British Film Industry - Taken From BBC
The British film industry should back more mainstream movies, a report is expected to recommend next week.
Ahead of a visit to Pinewood Studios on Wednesday, Prime Minister David Cameron said the film industry should support "commercially successful pictures".
His comments come before the publication of Lord Smith's review into the government's film policy on Monday.
The review was commissioned to find out how the industry could offer better support to UK film-making.
Mr Cameron praised the UK film industry but said "we should aim even higher, building on the incredible success of recent years".
He acknowledged the British film industry had made "a £4bn contribution to the UK economy and an incalculable contribution to our culture".
Lord Smith, the former Labour culture secretary, is also expected to recommend developing an export strategy to increase the profits of British films.
Speaking to the BBC, director Ken Loach said it was important to have a diverse film industry with a wide range of films to choose from.

Budget: $45 million
Box Office Gross: $36.5 million

Distributer: Entertainment Film and Lionsgate
Running time: 95 minutes
Genre: Sci-Fi, Action
Produced by: DNA Films, IM Global and Reliance Entertainment

Dredd - Karl Urban
Judge Cassandra Anderson - Olivia Thurlby

Kay - Wood Harris

MaMa - Lena Heady

Location it was filmed in was mainly South Africa, the rest was produced in CGI, the costumes tend to be of a science fiction genre.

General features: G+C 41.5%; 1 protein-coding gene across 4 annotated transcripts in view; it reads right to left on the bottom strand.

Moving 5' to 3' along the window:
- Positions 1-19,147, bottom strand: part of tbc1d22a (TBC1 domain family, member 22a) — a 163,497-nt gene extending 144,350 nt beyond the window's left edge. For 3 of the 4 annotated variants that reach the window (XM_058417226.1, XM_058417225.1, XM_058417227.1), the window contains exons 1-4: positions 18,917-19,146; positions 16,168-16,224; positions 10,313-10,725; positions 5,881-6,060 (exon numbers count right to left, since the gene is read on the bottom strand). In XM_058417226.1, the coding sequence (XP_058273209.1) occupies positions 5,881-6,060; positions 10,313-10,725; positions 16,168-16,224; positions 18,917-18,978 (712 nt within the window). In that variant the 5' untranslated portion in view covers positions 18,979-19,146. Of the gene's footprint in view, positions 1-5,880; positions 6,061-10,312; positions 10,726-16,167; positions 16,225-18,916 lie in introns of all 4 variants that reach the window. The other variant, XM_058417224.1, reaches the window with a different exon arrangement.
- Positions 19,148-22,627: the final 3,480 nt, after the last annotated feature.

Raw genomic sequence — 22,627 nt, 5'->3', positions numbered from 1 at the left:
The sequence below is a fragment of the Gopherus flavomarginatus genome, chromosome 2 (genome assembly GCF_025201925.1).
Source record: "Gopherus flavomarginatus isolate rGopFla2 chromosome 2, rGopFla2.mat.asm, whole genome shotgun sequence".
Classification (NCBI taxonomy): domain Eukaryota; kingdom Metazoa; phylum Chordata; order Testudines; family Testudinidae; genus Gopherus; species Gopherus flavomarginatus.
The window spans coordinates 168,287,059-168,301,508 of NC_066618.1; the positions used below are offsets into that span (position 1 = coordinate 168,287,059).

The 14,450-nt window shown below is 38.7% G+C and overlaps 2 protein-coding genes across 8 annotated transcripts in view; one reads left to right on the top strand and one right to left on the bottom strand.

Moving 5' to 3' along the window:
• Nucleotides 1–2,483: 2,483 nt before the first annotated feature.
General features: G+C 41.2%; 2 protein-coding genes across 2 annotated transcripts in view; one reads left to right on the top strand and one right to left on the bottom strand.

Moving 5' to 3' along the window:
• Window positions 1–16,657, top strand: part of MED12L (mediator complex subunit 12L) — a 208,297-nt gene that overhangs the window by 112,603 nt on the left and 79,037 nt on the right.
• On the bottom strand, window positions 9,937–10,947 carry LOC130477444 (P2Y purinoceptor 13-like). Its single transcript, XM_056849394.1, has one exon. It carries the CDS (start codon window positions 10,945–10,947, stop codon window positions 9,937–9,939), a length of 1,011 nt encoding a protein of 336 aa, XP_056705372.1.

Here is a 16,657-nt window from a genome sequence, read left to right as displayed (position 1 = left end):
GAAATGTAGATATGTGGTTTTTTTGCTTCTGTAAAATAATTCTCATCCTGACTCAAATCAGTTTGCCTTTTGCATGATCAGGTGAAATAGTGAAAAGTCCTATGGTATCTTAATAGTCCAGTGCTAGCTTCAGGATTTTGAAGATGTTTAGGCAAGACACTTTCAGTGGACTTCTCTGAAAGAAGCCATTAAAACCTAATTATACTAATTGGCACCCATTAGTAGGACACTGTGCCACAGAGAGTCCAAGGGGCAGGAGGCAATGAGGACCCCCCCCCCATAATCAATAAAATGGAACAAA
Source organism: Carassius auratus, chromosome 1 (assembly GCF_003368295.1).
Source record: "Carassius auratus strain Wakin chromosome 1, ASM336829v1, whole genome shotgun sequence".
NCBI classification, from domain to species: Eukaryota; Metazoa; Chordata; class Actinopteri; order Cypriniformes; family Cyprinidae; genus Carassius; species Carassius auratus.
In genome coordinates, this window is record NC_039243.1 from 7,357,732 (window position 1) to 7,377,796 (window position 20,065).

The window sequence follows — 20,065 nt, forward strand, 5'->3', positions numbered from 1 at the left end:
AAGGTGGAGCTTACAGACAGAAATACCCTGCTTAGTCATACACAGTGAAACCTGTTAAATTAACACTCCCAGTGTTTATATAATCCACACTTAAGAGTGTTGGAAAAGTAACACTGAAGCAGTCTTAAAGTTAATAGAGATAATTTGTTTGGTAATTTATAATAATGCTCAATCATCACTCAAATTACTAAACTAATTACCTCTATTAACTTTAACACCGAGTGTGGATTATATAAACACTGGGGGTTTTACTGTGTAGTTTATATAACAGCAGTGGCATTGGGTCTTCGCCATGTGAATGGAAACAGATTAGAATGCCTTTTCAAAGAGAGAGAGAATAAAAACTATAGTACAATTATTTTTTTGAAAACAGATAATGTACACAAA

This film took $6,278,491 (USA) (21 September 2012) on the opening weekend.

Star Trek: Into Darkness 
Budget: £190 million
Box Office Gross: $470 million
Distributer: Paramount Pictures (Big Six)
Running time: 133 minutes
Genre: Sci-Fi
Produced by: Bad Robot Productions, K/O Paper Productions and SkyDance Productions

Chris Pine - Captain Kirk
Benedict Cumberbatch - Khaan
Simon Pegg - Scotty
Zoe Saldana - Uhura
Alice Eve - Dr Marcus
Zachary Quinto - Spock
Karl Urban - Doctor

Star Trek were originally going to CGI everything in the film but they decided to build it all because they wanted it to be more realistic and they could afford it, unlike the film 'Dredd' because they didn't have the money so they had to CGI everything.  Star Trek was predominantly filmed with in warehouses, however spaceships are filmed on real life huge dustbins and edited away to look Sci-Fi like. They also used an element of CGI, however JJ Abrams (director) wanted to produce as much props as possible and edit them to make it look more life like and real.
Star Trek used IMAX camera for 30 minutes of the film
This film took $70,165,559 (USA) (17 May 2013) on the opening weekend at the cinema.

20 miles to go see it cannot have had a saturated release whereas star trek was released widely